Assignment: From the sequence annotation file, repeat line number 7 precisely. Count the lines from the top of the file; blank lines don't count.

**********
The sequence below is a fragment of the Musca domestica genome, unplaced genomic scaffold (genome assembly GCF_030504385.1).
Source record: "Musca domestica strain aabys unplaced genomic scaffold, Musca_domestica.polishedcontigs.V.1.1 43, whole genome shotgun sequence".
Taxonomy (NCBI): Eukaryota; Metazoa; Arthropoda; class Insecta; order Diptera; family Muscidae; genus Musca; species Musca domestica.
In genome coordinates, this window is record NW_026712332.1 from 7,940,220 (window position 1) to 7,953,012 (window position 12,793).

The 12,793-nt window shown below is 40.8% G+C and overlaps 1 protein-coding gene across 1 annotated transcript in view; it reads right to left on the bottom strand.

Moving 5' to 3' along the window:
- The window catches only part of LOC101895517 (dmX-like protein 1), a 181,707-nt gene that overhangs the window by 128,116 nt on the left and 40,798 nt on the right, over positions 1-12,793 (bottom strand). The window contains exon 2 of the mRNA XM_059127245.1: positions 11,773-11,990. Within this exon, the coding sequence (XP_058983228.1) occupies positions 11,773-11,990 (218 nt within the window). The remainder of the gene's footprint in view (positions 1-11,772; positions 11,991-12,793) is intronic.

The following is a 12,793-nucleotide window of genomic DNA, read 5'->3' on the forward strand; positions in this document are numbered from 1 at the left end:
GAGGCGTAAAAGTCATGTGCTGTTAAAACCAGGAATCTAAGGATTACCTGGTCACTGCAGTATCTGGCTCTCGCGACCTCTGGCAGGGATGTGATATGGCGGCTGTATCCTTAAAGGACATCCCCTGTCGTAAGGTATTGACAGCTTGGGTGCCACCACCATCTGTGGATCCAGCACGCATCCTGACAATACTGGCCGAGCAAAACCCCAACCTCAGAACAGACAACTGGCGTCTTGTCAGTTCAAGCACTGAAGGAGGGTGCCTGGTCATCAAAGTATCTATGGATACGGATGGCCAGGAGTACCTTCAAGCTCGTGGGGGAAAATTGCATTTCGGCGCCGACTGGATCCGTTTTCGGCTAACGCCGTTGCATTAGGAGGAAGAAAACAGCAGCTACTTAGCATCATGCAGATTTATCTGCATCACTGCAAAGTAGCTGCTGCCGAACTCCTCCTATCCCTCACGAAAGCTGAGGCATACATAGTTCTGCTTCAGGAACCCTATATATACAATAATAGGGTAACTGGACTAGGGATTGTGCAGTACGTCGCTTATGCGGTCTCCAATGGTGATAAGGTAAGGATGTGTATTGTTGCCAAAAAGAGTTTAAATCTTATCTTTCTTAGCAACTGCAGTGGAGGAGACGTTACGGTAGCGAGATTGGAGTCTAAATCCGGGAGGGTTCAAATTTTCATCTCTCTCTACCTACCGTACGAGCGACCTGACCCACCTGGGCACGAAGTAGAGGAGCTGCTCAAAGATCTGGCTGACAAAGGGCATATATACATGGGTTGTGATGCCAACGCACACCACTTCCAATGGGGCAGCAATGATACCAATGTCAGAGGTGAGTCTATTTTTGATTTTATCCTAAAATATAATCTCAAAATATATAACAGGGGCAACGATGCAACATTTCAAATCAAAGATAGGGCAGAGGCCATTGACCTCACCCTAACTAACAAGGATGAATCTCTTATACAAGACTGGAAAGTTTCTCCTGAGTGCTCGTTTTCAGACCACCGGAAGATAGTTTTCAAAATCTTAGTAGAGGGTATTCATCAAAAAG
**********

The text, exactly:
- The window catches only part of LOC101895517 (dmX-like protein 1), a 181,707-nt gene that overhangs the window by 128,116 nt on the left and 40,798 nt on the right, over positions 1-12,793 (bottom strand). The window contains exon 2 of the mRNA XM_059127245.1: positions 11,773-11,990. Within this exon, the coding sequence (XP_058983228.1) occupies positions 11,773-11,990 (218 nt within the window). The remainder of the gene's footprint in view (positions 1-11,772; positions 11,991-12,793) is intronic.